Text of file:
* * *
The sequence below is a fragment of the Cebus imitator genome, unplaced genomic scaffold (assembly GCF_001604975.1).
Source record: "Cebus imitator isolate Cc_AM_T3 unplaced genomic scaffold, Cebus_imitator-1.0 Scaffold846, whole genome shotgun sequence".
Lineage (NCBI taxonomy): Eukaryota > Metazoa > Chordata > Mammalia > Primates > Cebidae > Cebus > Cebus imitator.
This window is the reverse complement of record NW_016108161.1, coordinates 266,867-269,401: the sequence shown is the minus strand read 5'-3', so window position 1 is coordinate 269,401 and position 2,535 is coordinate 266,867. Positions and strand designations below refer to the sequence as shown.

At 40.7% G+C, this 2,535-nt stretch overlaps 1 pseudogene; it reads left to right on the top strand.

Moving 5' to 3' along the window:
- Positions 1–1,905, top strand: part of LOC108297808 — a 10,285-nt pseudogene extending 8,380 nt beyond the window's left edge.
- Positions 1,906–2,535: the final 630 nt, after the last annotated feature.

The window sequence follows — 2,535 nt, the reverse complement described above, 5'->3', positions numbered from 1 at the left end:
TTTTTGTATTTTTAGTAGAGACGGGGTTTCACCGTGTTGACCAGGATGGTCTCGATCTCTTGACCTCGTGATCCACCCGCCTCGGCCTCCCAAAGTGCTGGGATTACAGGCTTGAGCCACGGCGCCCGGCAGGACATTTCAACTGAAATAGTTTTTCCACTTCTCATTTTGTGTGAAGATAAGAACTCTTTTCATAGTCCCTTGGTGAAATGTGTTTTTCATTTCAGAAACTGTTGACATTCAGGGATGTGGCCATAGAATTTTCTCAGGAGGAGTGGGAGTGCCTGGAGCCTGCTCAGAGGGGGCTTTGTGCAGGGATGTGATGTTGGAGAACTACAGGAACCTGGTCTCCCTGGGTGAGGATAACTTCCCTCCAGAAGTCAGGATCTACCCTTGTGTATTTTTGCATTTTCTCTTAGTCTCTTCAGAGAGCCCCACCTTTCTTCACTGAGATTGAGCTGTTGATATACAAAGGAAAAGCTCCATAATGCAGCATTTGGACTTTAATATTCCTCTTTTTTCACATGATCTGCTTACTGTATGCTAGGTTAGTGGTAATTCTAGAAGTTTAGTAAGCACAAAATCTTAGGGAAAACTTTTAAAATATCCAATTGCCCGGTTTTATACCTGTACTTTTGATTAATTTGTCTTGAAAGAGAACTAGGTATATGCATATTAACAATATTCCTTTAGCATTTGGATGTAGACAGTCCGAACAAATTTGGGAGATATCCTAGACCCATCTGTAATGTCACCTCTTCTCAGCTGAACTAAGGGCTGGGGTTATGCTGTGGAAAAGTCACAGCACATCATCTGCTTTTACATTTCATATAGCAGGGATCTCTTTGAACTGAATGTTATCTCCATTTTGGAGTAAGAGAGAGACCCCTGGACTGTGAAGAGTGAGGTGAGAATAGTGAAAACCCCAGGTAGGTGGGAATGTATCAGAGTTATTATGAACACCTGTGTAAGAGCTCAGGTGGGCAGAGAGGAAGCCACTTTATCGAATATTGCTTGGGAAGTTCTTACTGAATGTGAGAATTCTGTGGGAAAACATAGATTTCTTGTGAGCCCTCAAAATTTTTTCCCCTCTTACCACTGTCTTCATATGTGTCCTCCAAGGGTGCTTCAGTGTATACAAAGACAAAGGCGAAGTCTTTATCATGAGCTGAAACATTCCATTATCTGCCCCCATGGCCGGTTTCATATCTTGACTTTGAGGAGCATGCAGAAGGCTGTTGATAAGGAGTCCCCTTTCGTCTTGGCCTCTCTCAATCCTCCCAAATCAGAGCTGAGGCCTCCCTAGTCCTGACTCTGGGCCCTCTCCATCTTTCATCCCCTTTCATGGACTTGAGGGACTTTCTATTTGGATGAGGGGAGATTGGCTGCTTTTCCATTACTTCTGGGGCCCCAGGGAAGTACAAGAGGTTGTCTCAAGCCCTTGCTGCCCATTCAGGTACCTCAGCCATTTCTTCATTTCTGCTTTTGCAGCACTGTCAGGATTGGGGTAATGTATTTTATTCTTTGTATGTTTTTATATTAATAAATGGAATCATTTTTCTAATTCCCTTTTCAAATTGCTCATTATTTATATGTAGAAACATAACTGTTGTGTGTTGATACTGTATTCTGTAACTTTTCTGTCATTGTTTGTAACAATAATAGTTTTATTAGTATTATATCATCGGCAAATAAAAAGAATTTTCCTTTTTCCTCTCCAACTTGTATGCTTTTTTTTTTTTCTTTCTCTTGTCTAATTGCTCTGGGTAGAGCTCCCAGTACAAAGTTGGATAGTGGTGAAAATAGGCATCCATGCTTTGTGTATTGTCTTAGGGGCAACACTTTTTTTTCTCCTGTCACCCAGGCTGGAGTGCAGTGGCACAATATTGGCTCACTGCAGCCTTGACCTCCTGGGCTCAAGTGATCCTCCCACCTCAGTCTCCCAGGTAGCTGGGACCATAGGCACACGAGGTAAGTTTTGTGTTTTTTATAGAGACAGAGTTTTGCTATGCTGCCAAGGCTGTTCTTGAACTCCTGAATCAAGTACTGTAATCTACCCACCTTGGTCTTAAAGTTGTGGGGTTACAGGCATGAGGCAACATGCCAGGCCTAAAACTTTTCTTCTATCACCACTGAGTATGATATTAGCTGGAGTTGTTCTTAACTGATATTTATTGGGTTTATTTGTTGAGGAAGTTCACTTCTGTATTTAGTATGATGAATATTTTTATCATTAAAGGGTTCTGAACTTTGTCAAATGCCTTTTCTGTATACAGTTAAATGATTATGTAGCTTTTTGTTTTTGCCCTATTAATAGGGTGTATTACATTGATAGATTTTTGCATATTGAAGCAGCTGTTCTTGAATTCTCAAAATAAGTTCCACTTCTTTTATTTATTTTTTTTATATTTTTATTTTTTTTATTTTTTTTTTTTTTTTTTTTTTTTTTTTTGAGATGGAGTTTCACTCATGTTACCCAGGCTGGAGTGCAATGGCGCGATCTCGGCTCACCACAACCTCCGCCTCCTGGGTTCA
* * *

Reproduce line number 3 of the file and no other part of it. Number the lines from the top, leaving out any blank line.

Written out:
Lineage (NCBI taxonomy): Eukaryota > Metazoa > Chordata > Mammalia > Primates > Cebidae > Cebus > Cebus imitator.